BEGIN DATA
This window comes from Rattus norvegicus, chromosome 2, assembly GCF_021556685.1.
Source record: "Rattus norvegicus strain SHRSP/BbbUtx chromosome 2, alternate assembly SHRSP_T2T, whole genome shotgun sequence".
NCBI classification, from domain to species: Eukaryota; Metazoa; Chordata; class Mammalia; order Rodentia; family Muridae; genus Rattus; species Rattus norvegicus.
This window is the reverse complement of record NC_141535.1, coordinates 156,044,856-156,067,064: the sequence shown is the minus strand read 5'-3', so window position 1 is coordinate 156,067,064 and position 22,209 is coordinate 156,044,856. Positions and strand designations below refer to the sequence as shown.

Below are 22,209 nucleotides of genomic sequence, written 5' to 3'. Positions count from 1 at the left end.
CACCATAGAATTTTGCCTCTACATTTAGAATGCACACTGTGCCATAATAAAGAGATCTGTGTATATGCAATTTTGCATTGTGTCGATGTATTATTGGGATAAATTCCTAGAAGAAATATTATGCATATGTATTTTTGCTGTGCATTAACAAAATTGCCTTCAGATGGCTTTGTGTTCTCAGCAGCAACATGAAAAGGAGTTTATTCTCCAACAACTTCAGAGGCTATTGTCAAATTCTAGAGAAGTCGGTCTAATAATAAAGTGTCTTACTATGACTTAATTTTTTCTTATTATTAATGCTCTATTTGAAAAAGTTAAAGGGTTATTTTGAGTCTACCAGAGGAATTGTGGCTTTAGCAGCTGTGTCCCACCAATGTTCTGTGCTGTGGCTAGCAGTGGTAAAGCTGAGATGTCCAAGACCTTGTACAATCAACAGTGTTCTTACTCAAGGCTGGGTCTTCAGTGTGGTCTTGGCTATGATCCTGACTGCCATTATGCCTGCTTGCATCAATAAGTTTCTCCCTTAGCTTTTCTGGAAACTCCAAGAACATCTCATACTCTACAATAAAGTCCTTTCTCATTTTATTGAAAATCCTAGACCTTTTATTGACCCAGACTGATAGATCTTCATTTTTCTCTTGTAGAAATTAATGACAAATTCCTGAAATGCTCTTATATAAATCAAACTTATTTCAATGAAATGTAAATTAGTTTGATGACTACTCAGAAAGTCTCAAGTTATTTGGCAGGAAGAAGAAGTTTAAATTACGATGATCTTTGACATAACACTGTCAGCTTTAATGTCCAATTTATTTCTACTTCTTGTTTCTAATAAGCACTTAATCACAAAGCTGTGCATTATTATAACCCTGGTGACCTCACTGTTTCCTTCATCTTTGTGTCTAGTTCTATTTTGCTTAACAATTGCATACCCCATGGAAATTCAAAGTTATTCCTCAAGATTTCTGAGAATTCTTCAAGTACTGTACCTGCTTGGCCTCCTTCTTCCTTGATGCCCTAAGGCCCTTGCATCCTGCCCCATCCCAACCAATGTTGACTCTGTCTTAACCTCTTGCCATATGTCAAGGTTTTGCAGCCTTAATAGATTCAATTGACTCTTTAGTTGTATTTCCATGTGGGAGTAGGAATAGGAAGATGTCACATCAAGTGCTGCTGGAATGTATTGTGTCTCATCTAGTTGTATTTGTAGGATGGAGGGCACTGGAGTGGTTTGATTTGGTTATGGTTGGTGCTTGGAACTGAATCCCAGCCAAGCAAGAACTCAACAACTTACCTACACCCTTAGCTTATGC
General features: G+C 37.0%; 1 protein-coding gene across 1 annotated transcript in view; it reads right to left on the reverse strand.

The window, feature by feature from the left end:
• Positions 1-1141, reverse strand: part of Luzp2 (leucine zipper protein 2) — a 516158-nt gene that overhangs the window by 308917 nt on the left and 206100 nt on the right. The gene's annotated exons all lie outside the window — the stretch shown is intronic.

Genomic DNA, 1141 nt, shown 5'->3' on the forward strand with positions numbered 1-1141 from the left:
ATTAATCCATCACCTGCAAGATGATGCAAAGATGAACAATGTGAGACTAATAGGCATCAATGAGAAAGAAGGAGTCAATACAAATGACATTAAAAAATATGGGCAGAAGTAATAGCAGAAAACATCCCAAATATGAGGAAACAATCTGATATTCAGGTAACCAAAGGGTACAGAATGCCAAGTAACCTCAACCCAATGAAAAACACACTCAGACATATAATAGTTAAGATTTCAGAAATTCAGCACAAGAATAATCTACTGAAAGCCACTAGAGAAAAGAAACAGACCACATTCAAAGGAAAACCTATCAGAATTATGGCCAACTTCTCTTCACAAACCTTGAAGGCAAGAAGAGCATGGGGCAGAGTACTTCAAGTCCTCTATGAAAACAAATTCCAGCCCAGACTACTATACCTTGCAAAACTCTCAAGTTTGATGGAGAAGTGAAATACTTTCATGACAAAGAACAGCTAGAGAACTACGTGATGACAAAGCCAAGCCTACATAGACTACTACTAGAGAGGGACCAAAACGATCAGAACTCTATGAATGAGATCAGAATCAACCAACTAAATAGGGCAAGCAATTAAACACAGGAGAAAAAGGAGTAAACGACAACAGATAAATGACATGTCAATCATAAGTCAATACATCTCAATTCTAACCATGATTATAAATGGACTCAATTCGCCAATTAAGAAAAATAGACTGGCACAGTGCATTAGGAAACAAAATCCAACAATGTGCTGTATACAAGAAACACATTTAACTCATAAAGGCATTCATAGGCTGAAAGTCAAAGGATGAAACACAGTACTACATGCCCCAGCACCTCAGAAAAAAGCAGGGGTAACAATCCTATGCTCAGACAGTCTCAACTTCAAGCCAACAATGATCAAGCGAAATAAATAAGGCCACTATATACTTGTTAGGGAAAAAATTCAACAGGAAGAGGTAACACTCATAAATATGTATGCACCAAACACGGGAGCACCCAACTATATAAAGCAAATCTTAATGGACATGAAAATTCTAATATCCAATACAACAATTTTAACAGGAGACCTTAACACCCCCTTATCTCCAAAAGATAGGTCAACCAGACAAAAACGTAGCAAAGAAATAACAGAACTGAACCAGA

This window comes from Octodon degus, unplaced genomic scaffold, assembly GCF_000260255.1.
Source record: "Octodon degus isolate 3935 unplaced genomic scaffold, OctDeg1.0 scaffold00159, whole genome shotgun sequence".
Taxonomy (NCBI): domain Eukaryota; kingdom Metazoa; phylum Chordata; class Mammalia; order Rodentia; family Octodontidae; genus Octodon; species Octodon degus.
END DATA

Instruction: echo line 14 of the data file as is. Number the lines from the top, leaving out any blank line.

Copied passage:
Taxonomy (NCBI): domain Eukaryota; kingdom Metazoa; phylum Chordata; class Mammalia; order Rodentia; family Octodontidae; genus Octodon; species Octodon degus.